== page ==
5. Oregon State
Football: Mike Riley | Basketball: Craig Robinson
After Oregon State missed the postseason in 2010-11, Riley proved again why it’s never a great idea to underestimate the Beavers. Oregon State won nine games and finished the season ranked for the fourth time in seven seasons. (Athlon picked Oregon State last in the Pac-12 North heading into the season.) In basketball, Robinson has improved one of the worst programs in the league, but he’s topped out at the College Basketball Invitational so far.
Football: David Shaw | Basketball: Johnny Dawkins
Shaw may be the best football coach in the Pac-12 after picking up where Jim Harbaugh left off. Shaw’s 2012 effort was the best coaching job in the league last season as the Cardinal, minus Andrew Luck, still won the conference, defeated Wisconsin in the Rose Bowl and finished the season in the top 10 for the second consecutive year. On the basketball side, this appeared to be a make-or-break season for Johnny Dawkins, whose tenure halted more than a decade’s worth of success under Montgomery and Trent Johnson. Dawkins is on his way to second consecutive winning season, but the Cardinal may need to win the Pac-12 Tournament to avoid the NIT.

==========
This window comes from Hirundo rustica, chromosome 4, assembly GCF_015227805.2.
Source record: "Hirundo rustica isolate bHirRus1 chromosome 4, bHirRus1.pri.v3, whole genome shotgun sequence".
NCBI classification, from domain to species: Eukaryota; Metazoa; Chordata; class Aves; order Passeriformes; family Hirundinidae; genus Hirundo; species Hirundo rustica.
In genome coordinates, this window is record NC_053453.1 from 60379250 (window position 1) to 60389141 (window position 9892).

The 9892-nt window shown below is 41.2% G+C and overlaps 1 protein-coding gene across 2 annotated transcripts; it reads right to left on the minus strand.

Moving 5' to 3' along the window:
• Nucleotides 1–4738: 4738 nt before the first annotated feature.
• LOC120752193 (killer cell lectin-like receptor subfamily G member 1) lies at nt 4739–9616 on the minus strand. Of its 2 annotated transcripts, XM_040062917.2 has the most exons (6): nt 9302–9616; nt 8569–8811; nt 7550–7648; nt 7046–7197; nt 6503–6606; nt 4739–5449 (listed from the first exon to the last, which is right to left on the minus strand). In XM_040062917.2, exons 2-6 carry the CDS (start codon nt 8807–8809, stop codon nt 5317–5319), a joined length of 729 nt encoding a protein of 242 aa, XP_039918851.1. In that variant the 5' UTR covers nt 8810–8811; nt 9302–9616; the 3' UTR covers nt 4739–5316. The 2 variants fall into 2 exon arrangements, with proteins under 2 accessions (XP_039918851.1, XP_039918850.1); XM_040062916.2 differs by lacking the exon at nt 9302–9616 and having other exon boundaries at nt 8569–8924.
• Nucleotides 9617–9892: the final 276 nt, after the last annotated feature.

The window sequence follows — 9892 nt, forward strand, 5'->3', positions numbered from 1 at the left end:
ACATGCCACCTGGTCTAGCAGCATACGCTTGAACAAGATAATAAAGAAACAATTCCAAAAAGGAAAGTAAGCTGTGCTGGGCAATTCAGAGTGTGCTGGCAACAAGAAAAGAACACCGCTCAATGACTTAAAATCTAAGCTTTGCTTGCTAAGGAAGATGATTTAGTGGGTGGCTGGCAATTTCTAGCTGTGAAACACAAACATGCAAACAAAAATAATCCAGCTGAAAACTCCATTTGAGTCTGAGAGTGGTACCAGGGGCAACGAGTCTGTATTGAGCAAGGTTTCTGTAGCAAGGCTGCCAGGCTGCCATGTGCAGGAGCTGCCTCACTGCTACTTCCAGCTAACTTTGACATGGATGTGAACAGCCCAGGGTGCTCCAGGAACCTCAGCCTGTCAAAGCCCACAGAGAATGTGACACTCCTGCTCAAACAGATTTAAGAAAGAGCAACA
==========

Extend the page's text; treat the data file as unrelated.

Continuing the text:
7. Arizona State
Football: Todd Graham | Basketball: Herb Sendek
Jokes aside about Graham’s wandering eye for open coaching jobs, he’s proven himself as a winning coach. He ended a bowl drought at Rice, won at least 10 games three times in four seasons at Tulsa and exceeded expectations with an 8-5 season and 5-4 record in the Pac-12 for the Sun Devils’ best season since 2007. After two losing seasons, Sendek has Arizona State back in NCAA Tournament contention this season. He entered the season on the hot seat, but at least for a season, he’s showing he can win in Tempe without James Harden.
Football: Steve Sarkisian | Basketball: Lorenzo Romar